Beer Styles: The Ingredients (Part Four: Yeast)
While yeast is the smallest component of beer, it is just about the most important because without it, beer wouldn’t exist.
By David Nuttall on Feb. 01, 2018
In this fourth part of this series on beer’s ingredients, we will look at yeast. While yeast is the smallest component of beer, it is just about the most important because without it, beer wouldn’t exist. Even though there are hundreds of varieties of yeast, there is generally only two different strains of the Saccharomyces genus known as brewer’s yeast, either the ale yeast strain (known as Saccharomyces cerevisiae) or the lager yeast strain (known as Saccharomyces pastorianus).
There are several differences between the two yeasts which determine the beer style being made. Most notably is their fermentation temperature. Ale yeasts work best in the 13-24 °C (55-75 °F) temperature range. Lager yeasts’ optimal temperature is between 5-13 °C (41-56 °F). Ale yeasts are called top-fermenting because they cling together near the top of the fermenter, while lager yeasts do not, but instead fall to the bottom of the fermenter, hence are labeled bottom-fermenting.
Yeasts also have different properties or functions. Attenuation is the ability to decrease the wort’s original gravity during fermentation, or the percentage of the sugars the strain will ferment. Ale yeasts range from 69-80%, while lager yeasts vary from 67-77%. Flocculation is how the yeast precipitates out of the beer after fermentation, or how it clumps together to fall to the bottom of the fermenter. Some strains, like Weizen yeast, remain in suspension, creating the haze you see in the glass. Alcohol tolerance is the capability of the yeast to ferment as the alcohol concentration increases, at which point it stops working. Most lager yeast plateau at about 10% ABV, while ale strains can ferment up to 12% ABV, although there are high gravity strains out there that can go higher (but are not easy to play with). The final indicator is sensory profile, which is difficult to quantify and mostly subjective. It essentially creates the character of the beer; its taste, look, and aroma that is dependent on several factors such as temperature, oxygen levels, pitch rates and more. Brewers learn the yeasts qualities as they become experienced with their use.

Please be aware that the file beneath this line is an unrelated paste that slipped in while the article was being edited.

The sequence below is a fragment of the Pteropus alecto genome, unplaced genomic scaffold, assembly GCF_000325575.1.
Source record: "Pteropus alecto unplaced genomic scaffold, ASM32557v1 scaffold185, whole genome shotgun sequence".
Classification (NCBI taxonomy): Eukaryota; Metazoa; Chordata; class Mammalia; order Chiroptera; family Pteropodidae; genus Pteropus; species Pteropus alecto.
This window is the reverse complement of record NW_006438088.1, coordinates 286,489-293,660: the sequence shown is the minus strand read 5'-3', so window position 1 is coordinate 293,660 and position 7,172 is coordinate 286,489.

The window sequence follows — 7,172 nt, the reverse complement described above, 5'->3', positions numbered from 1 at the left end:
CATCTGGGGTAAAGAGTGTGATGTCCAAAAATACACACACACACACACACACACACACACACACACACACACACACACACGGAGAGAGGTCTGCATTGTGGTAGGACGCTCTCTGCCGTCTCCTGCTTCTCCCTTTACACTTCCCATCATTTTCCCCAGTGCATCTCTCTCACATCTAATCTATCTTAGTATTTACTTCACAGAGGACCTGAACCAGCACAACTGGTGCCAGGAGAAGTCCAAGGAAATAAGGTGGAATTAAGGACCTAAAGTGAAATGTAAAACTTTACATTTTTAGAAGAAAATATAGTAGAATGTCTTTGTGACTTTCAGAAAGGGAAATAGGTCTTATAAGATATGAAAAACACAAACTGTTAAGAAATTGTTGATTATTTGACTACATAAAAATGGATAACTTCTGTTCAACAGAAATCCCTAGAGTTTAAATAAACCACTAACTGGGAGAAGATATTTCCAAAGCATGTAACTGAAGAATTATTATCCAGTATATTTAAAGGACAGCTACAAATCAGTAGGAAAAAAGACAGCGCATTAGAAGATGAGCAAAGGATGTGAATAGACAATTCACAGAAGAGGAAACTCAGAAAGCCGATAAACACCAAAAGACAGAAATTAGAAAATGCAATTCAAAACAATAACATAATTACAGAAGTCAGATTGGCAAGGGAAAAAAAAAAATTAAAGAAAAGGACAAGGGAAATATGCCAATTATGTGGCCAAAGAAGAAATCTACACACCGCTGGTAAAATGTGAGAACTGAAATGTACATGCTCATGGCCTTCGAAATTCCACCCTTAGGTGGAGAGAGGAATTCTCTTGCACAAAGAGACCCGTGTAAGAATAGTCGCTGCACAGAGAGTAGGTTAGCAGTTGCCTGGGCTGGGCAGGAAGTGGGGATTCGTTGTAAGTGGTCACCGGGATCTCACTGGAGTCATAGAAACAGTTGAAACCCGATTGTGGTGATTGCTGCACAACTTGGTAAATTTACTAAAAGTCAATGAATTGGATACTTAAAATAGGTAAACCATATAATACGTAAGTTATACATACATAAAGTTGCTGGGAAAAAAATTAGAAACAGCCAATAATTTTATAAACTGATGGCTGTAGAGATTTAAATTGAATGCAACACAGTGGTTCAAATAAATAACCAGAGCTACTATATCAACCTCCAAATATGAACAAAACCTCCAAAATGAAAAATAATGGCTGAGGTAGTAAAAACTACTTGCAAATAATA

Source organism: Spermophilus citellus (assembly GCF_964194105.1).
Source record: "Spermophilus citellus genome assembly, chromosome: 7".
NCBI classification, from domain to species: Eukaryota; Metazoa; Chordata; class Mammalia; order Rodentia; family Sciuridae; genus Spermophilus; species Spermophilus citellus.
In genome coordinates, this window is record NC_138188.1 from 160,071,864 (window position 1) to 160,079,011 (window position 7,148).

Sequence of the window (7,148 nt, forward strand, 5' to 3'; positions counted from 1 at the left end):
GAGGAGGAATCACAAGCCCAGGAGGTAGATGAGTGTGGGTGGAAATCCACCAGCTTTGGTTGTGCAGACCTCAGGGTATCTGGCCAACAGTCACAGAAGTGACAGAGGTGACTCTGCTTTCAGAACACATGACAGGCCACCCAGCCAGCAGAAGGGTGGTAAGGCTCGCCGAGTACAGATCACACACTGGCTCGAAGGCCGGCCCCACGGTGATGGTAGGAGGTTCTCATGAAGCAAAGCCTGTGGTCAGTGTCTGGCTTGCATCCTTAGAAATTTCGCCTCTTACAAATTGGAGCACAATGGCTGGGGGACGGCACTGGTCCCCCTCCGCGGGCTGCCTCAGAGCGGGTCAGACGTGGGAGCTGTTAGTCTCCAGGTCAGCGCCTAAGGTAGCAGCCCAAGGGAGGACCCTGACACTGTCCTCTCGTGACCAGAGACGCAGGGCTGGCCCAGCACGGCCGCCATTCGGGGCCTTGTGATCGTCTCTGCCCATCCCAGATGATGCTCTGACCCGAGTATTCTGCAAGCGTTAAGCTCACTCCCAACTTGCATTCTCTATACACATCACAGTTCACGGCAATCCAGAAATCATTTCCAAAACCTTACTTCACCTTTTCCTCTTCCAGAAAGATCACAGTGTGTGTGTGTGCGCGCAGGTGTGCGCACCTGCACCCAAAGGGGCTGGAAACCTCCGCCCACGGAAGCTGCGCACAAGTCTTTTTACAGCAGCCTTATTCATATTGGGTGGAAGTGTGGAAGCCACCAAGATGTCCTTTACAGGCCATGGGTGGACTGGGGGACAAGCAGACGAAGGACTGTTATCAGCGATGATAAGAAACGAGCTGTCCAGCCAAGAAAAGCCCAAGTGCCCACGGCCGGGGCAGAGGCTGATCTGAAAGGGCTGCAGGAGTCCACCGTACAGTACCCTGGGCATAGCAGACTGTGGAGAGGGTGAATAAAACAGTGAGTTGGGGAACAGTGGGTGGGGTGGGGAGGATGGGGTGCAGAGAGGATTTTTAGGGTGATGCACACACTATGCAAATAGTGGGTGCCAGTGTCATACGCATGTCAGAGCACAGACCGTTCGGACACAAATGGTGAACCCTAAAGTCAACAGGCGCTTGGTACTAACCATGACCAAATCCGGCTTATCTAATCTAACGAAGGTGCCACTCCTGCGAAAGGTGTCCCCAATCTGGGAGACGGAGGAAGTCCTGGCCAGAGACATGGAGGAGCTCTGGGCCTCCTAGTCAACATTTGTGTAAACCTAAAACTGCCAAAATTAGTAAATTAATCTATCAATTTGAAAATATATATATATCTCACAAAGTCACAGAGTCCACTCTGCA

When yeast is pitched into the wort, it begins the first of several phases called its life cycle. The lag (or latent) phase is the first stage where the yeast adapts to its new environment. It begins to produce the enzymes it will need to grow and ferment the sugars. This leads to the next level called the accelerating phase, where it starts dividing, as much as three times, to reach optimal density for fermentation. In the exponential phase, the conditions are ideal and the yeast is active. It will stay at this level until the growth rate decreases, in the deceleration phase. Ale yeasts will have metabolized most of the sugars at this time, while lager yeasts will continue working until all by-products are metabolized. The final stationary phase is when the yeast begins to flocculate, and drop out of suspension. The time period for all the phases may be as little as 18 hours to as long as several weeks, depending on the yeast used and the conditions. At this time the yeast and trub (other leftover materials) need to be removed to prevent “off” flavours, and the beer moved to a secondary fermenter or conditioning tank. For ales, this period of conditioning is very brief, while lagers need four to six weeks. After this, the beer is ready to drink.
Of the main by-products formed by the yeast to get beer, the major ones are ethanol (alcohol) and carbon dioxide (CO2). However, there are numerous other compounds produced which may or may not be desired, depending on the beer style. These are esters, phenols and fusel alcohols such as acetaldehyde, diacetyl, dimethyl sulfide (DMS), and more, all of which will impact the aroma and flavour of the beer.
Lastly, two other aspects of yeast should be mentioned. There are beers which get exposed to wild yeasts that are then allowed to spontaneously ferment. This is done regularly in the Senne Valley region of Belgium, the birthplace of Lambics, but has been done elsewhere, too. There are also bottle conditioned beers which have sugar and yeast added during bottling, which will activate a secondary fermentation in the bottle.
So beer (as well as wine, sake and spirits) owes its entire existence to this tiny organism. Although it wasn’t really understood until the late 19th century, it has held a magical spell over beer for several millennia. Choosing the correct yeast for each beer style is probably one of the most important jobs the brewer has, and its application and properties determines the final result.
Thirsty for more? Here are the other articles in The Ingredients series: